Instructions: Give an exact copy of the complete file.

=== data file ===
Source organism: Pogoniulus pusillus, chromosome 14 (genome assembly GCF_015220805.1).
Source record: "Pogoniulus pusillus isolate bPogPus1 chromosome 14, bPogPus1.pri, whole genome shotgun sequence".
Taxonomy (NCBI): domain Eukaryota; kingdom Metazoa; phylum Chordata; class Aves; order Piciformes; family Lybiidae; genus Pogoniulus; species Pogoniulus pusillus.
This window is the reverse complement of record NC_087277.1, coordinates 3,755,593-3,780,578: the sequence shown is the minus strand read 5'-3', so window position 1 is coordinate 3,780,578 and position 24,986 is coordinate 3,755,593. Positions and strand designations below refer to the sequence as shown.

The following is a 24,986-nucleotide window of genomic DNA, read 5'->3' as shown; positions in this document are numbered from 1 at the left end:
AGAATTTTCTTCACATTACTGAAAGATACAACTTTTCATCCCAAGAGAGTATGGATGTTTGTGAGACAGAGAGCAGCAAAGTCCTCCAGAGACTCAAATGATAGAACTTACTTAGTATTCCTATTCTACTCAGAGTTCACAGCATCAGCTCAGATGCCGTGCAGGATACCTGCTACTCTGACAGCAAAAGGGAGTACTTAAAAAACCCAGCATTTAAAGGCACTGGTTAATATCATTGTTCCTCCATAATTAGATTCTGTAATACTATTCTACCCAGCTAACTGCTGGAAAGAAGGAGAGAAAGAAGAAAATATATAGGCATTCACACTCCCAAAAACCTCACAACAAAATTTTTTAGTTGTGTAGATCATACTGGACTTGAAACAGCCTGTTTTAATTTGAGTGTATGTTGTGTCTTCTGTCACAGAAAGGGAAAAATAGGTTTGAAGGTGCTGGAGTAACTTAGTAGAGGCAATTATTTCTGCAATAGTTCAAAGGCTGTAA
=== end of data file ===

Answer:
Source organism: Pogoniulus pusillus, chromosome 14 (genome assembly GCF_015220805.1).
Source record: "Pogoniulus pusillus isolate bPogPus1 chromosome 14, bPogPus1.pri, whole genome shotgun sequence".
Taxonomy (NCBI): domain Eukaryota; kingdom Metazoa; phylum Chordata; class Aves; order Piciformes; family Lybiidae; genus Pogoniulus; species Pogoniulus pusillus.
This window is the reverse complement of record NC_087277.1, coordinates 3,755,593-3,780,578: the sequence shown is the minus strand read 5'-3', so window position 1 is coordinate 3,780,578 and position 24,986 is coordinate 3,755,593. Positions and strand designations below refer to the sequence as shown.

The following is a 24,986-nucleotide window of genomic DNA, read 5'->3' as shown; positions in this document are numbered from 1 at the left end:
AGAATTTTCTTCACATTACTGAAAGATACAACTTTTCATCCCAAGAGAGTATGGATGTTTGTGAGACAGAGAGCAGCAAAGTCCTCCAGAGACTCAAATGATAGAACTTACTTAGTATTCCTATTCTACTCAGAGTTCACAGCATCAGCTCAGATGCCGTGCAGGATACCTGCTACTCTGACAGCAAAAGGGAGTACTTAAAAAACCCAGCATTTAAAGGCACTGGTTAATATCATTGTTCCTCCATAATTAGATTCTGTAATACTATTCTACCCAGCTAACTGCTGGAAAGAAGGAGAGAAAGAAGAAAATATATAGGCATTCACACTCCCAAAAACCTCACAACAAAATTTTTTAGTTGTGTAGATCATACTGGACTTGAAACAGCCTGTTTTAATTTGAGTGTATGTTGTGTCTTCTGTCACAGAAAGGGAAAAATAGGTTTGAAGGTGCTGGAGTAACTTAGTAGAGGCAATTATTTCTGCAATAGTTCAAAGGCTGTAA